Being a staple in rock music since 2003, the three brothers and a cousin know how to create a tune that everyone loves from the indie lads in the field or ye nan. Influencing every guitar-based band ever since is not an easy feat yet critics pan them as they make good plain and simple rock. Selling over twenty-one million albums worldwide shows the critics are not always right cause it is what the audience wants, ask and they will receive. The “Southern Strokes” are known for the arena filling ditties and a crowd singalong.

“Can we please have fun” is Kings of Leons ninth album. Speaking to Spin magazine bassist Jared states, “It was personal at first, and then once we kind of got into it, it felt something a little more grand than that.” The band go back to basics doing what they do best.

Kicking the album off with “Ballerina Radio” show the band on a delicate note. The vocals appear isolated, and a slight echo is present. The ominous bassline which is persistent throughout aligns with the lyrics feeling of reminiscing and looking back on what has been which is nicely summed up in the lyric “general admission of your guilt.” Before everything comes together as the vocals come to the forefront.

“Rainbow ball” is lyrically inept (which is a frequent theme throughout). However, the guitar rips through the words showing the musical capability that everyone knows of. The drum and bass are used as a countdown before the guitar come through and the speed fastens, and Caleb goes into a rap like delivery.

“Nowhere to run” is a personal favourite with the drums being simple but effective and being lyrically strong answering the album’s questions as well as bigging the listener up with “When I leave, you’ll come chasing after me.” The guitar shows elements of classic KOL or more particularly garage rock.

The lead single “Mustang” lyrically talks tales of a dystopian land. The finger picking style creates an isolated feeling with the bass and synth filling the void. But the lyrics just come across as waffle.

“Actual daydream” gives a feeling of vulnerability that you do not often see within rock as clearly. The guitars again show what Kings of Leon do right with the rhythm system showing maturity you only get with age.

Yet another single with “split screen” use synths but in a way not seen before being at the forefront then the drums come in and keep a steady rhythm whilst the rest of the instruments create a layered sound. Lyrically, it pays homage to their mother.

“Don’t stop the bleeding” shows the vulnerability like “Actual daydream” does. The backing vocals are heard for the first time clearly creating an effect of being a guiding voice in the dystopian place they are creating.

The guitar work on “Nothing to do” pumps life into the band allowing them to explore similar avenues as their younger self. The bassline sounds like something Krist Novoselic would have created. Lyrically it is their strongest with a line from the lips of Stevie Nicks “Touched by the thunder and kissed by the rain.” The change in the vocal delivery gives the sense there is a lot of excitement brewing within the band even previously stating it has been their favourite to make which could be the recency bias showing.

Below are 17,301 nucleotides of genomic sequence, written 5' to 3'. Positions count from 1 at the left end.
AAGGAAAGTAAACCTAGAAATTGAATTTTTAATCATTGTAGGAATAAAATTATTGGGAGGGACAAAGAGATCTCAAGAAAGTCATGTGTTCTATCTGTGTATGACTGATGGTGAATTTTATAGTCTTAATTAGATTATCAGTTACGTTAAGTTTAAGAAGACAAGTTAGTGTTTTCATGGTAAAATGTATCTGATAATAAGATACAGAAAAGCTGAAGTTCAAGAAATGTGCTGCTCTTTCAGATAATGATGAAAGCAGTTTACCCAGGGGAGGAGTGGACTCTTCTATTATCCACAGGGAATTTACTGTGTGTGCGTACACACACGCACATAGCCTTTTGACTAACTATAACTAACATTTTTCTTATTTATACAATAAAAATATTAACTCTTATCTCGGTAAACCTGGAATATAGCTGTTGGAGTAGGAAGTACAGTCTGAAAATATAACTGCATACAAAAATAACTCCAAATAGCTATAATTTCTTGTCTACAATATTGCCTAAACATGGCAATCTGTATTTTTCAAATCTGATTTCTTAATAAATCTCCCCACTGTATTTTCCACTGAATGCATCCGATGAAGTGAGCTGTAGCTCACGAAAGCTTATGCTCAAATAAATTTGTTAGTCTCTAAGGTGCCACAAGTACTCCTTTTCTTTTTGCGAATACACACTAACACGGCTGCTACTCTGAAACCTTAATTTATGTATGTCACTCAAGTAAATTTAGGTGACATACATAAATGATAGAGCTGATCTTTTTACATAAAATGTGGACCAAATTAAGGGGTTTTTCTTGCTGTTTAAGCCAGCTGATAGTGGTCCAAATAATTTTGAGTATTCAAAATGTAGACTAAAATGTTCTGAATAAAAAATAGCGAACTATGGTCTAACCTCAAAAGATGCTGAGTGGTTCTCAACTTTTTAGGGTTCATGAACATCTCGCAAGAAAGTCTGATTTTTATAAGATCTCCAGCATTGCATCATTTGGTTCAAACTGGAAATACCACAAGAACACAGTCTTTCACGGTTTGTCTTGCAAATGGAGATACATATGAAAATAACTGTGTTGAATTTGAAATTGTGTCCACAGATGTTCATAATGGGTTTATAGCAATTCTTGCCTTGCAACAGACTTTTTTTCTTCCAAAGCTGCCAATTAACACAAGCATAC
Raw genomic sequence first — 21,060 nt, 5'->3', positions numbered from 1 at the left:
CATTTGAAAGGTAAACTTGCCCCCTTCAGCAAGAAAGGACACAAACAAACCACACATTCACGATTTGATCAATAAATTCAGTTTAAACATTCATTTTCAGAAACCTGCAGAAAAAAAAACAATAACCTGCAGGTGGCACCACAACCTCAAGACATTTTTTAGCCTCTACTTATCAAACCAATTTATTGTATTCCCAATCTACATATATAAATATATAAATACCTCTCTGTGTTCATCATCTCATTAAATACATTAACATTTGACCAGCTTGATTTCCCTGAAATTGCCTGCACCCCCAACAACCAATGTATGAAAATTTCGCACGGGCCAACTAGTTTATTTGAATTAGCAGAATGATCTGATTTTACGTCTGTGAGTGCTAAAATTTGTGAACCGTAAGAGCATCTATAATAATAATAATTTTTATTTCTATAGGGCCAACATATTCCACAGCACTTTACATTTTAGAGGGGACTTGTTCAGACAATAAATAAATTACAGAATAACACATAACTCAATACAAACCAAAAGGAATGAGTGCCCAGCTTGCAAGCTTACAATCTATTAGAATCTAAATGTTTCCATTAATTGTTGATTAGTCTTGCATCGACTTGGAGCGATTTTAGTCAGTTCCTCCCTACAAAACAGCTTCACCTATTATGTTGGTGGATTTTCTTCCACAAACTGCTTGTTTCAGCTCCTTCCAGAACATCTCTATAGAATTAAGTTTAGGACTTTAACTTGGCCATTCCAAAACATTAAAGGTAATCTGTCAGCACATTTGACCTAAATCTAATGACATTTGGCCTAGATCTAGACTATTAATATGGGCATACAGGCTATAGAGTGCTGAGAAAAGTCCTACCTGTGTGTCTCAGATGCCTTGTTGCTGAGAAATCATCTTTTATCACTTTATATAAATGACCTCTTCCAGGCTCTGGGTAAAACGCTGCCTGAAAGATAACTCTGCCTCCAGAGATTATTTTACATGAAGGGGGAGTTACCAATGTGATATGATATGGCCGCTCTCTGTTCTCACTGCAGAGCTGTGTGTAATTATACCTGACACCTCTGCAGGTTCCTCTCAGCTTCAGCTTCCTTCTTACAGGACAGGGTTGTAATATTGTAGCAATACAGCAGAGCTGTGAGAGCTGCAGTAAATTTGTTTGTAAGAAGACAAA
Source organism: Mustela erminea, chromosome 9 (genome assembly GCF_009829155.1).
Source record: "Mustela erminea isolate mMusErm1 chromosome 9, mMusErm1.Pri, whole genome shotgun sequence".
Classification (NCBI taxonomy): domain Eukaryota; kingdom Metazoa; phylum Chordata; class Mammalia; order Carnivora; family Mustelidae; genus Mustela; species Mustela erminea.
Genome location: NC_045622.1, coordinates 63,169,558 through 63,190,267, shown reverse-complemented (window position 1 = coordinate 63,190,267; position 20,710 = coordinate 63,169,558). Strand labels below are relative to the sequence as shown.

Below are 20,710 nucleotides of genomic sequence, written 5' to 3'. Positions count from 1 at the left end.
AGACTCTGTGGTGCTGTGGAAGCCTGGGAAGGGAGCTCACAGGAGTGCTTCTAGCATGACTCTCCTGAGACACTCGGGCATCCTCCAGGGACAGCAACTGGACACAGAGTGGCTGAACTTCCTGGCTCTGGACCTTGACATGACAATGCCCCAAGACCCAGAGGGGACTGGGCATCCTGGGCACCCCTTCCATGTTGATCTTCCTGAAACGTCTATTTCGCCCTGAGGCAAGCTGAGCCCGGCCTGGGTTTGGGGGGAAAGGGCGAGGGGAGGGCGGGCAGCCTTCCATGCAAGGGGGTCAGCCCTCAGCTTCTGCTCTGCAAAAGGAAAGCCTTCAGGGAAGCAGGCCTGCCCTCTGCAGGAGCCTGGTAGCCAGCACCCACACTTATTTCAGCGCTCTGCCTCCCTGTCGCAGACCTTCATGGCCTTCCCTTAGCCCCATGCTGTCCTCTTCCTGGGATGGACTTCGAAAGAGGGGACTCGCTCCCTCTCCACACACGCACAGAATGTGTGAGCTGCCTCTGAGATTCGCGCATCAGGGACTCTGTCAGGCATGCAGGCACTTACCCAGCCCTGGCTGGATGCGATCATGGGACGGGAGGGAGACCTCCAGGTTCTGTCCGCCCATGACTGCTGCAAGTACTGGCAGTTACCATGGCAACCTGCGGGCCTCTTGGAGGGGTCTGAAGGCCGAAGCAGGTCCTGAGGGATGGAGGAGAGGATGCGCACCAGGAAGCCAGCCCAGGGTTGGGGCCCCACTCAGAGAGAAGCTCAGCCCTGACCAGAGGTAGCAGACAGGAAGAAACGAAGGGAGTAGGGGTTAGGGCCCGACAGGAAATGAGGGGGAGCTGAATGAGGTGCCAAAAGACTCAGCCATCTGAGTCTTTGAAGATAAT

“M Television” is a classic Kings of Leon song being able to fit on any of their albums. Caleb gives a strong vocal performance which is reminiscent   of what you have heard on the radio which the rest of the album has not hit to this point. Each band member is allowed time to show off without clashing with another.

The break in “Hesitation Gen” shows a stylistic choice which is like they are hesitating to carry the song on. The howling of the guitars creates a fast-paced song like the band are trying to get there. Lyrically its more upbeat than the rest of the album.

“Ease on me” loses the happiness of the previous song as the breakdown of the relationship is hinted at whilst the end talks about being together again one more. The rhythm section allows the vocals to be delicate without overpowering them.

The beginning of “Seen” seems similar to “Is This It” by The Strokes before the vocals creates an all-new monster. The guitar work is calling for a long-lost lover and the rhythm section is tight. The lyrics again are about a relationship that once was. The right way to end the album.

As an album, its good but a lot of it feels like filler rather than the stadium rock we are used to from the band. “Nowhere to run” is an instant crowd pleaser and should immediately be put into the setlist. There could have been better songs used for singles like “M television “and “Nowhere to run” which are the two strongest on the album. Musically it’s strong showing all the band in a positive light, however, lyrically in some songs it loses itself. It feels like the band has nothing to say and just throws words together. The album as a whole does not taint the discography of the band, but it does not add to it massively other than the odd tune.

Kings of Leon: Can We Please Have Fun – 10th May 2024 (Polydor)

Of Leon – Nothing To Do (